Things usually start with a hunch. But that doesn't mean the answer is as black and white as we might imagine. We spoke to relationship therapist David Kavanagh about our reader's dilemma.
What conclusion would you draw if your husband avoided sex and was particularly affectionate with other male friends — more affectionate than with you, for example?
For many, worrying about whether their partner might have a different sexual persuasion might be the first port of call. But that’s not necessarily the correct one, explains relationship expert and author David Kavanagh.
"It isn't uncommon to come across this type of problem, in my experience," points out Kavanagh. "There is a lot of anxiety in the world at the moment. If you find your relationship suffering it is likely that your brain will try to find reasons and answers for why it is struggling.
Just because you think he is gay, doesn't mean he is
First, ask yourself if you might be projecting your anxiety onto your partner and jumping to conclusions without evidence. Then, if you really have a strong belief that your husband might actually be homosexual, ask yourself what are the indicators. Has he expressed an interest in men in the past, or was he bisexual before you met? Those might be potential markers.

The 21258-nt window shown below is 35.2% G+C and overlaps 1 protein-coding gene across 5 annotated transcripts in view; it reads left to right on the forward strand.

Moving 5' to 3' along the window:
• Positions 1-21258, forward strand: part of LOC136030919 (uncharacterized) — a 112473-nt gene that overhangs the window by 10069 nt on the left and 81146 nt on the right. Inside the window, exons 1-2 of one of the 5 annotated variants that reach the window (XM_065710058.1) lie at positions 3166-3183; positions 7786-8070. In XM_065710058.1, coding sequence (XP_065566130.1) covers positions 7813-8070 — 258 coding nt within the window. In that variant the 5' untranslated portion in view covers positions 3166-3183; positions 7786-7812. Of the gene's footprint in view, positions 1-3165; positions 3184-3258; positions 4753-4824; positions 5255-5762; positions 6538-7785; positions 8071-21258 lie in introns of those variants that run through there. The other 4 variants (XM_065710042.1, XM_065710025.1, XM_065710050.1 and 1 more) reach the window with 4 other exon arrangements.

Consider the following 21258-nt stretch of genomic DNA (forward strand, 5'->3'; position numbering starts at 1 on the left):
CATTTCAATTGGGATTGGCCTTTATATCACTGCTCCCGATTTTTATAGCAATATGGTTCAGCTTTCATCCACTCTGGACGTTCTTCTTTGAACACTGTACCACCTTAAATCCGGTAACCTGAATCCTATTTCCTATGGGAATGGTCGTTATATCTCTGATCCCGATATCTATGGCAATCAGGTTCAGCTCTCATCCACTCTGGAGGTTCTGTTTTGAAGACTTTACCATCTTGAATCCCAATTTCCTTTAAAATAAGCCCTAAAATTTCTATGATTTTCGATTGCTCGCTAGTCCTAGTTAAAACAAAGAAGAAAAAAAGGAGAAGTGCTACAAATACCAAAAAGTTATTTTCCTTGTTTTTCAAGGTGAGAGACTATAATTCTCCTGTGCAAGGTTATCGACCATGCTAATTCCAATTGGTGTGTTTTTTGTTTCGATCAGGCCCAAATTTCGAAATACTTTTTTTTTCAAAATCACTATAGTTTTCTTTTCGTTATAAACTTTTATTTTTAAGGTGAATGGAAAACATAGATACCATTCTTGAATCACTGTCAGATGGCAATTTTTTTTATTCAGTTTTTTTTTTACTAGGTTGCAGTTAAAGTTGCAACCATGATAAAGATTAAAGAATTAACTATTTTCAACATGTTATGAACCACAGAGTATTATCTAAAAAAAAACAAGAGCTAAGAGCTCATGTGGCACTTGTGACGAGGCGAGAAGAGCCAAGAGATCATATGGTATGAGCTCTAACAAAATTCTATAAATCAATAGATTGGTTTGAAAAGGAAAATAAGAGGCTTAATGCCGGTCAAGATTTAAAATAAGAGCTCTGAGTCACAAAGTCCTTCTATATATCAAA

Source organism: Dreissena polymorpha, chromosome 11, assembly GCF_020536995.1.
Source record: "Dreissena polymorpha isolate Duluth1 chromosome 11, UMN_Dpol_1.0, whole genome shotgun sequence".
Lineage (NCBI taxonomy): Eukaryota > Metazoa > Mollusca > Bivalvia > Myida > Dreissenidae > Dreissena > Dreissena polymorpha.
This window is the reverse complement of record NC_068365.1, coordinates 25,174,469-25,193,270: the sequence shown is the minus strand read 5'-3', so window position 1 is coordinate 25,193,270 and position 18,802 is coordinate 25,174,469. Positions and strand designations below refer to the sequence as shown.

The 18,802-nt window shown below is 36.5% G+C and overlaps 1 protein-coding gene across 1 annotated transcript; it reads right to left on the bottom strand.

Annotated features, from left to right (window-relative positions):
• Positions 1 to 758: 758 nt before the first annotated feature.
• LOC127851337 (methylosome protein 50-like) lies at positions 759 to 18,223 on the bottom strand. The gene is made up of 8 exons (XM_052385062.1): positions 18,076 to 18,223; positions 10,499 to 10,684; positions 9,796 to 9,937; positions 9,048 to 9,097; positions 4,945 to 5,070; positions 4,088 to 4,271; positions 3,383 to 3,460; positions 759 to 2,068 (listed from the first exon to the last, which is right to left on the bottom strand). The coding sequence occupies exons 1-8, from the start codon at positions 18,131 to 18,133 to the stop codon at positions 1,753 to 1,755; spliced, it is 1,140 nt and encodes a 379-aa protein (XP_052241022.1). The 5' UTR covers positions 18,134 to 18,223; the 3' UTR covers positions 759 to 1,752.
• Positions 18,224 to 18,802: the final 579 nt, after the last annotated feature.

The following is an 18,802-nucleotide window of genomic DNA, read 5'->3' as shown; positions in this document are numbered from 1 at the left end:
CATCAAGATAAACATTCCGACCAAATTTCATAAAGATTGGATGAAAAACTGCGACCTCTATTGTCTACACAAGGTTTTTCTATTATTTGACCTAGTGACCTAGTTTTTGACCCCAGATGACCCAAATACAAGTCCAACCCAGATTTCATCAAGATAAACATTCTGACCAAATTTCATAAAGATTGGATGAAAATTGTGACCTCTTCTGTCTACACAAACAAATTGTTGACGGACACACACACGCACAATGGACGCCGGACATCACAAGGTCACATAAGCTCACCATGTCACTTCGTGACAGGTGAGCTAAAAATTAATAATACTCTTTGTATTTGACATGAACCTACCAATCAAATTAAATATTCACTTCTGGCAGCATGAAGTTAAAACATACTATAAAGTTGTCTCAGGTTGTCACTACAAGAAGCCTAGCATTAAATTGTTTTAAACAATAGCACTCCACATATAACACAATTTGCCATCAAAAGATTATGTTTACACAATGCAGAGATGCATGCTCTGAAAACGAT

"Ultimately", says Kavanagh, "adults are adults. Just because you think he is gay, doesn't mean he is. Nor is he under obligation to tell you. Gay, straight or bisexual, it is up to the individual to acknowledge their own sexuality, when and if they want to. It is unhelpful to quiz somebody just because you have a hunch. It is their responsibility.”
Kavanagh says that if you do want to take action, you can ask open, undemanding questions in a bid to open up communication between you both.
It is normal to want to address the issue.
"There are ways to have a conversation without being direct, which can sometimes feel accusatory to the person in the hot seat. You could ask if they have ever found men attractive, ever been tempted to kiss them? You can have the communication you want without affronting your partner."
But, tread softly.
"You might get an answer you don't want to hear," warns Kavanagh. "Be careful what conclusions you draw from some else's behaviour. Often we get body language wrong. Equally, if your partner is behaving in a way that makes you feel uncomfortable, it is normal to want to address the issue."
There is also the case that you might be deflecting the real issue which is that you don't feel your husband finds you attractive.
"People often make a judgment – ‘My husband doesn’t fancy me, therefore he must be gay’ – instead of addressing the more difficult question of what’s going on in their sex life," suggests Kavanagh.
“But perhaps it is a case of mismatched libidos. Or maybe there is an issue with work or even physically that is playing a part. Keep an open mind and focus on communication.
“The main thing is to not put anyone on the defensive. There are two in this relationship. Being honest and open will never fail to yield a solution that will keep everybody happy."
You can contact lgbt.ie or call 1890 929 539 if you want to talk to somebody about your sexuality.
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